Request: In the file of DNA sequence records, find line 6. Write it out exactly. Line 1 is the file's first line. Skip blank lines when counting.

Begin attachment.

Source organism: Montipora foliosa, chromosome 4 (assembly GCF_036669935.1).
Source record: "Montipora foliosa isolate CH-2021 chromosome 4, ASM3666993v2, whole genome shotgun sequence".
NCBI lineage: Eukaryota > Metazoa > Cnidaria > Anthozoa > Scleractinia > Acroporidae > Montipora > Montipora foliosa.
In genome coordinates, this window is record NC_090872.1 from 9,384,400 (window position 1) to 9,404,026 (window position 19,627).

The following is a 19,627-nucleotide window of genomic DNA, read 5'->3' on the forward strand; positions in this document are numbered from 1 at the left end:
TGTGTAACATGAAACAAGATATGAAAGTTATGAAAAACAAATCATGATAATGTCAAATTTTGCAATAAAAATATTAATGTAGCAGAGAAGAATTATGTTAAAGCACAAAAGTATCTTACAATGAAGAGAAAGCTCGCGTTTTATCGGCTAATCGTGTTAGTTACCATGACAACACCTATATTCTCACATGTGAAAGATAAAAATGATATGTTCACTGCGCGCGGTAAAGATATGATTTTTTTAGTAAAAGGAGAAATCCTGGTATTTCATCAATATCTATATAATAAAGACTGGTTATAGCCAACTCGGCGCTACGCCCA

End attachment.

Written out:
TGTGTAACATGAAACAAGATATGAAAGTTATGAAAAACAAATCATGATAATGTCAAATTTTGCAATAAAAATATTAATGTAGCAGAGAAGAATTATGTTAAAGCACAAAAGTATCTTACAATGAAGAGAAAGCTCGCGTTTTATCGGCTAATCGTGTTAGTTACCATGACAACACCTATATTCTCACATGTGAAAGATAAAAATGATATGTTCACTGCGCGCGGTAAAGATATGATTTTTTTAGTAAAAGGAGAAATCCTGGTATTTCATCAATATCTATATAATAAAGACTGGTTATAGCCAACTCGGCGCTACGCCCA